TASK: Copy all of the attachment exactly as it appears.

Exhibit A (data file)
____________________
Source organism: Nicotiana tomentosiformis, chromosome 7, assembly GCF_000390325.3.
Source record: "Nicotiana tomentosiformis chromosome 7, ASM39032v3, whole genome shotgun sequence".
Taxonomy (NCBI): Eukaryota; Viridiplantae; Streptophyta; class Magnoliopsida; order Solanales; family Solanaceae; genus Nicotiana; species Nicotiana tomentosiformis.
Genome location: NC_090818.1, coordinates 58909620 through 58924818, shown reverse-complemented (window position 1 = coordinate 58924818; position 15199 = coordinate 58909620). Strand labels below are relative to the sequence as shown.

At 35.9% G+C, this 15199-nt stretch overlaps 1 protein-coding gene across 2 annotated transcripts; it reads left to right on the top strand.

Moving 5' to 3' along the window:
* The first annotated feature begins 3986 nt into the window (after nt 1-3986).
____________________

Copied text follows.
Source organism: Nicotiana tomentosiformis, chromosome 7, assembly GCF_000390325.3.
Source record: "Nicotiana tomentosiformis chromosome 7, ASM39032v3, whole genome shotgun sequence".
Taxonomy (NCBI): Eukaryota; Viridiplantae; Streptophyta; class Magnoliopsida; order Solanales; family Solanaceae; genus Nicotiana; species Nicotiana tomentosiformis.
Genome location: NC_090818.1, coordinates 58909620 through 58924818, shown reverse-complemented (window position 1 = coordinate 58924818; position 15199 = coordinate 58909620). Strand labels below are relative to the sequence as shown.

At 35.9% G+C, this 15199-nt stretch overlaps 1 protein-coding gene across 2 annotated transcripts; it reads left to right on the top strand.

Moving 5' to 3' along the window:
* The first annotated feature begins 3986 nt into the window (after nt 1-3986).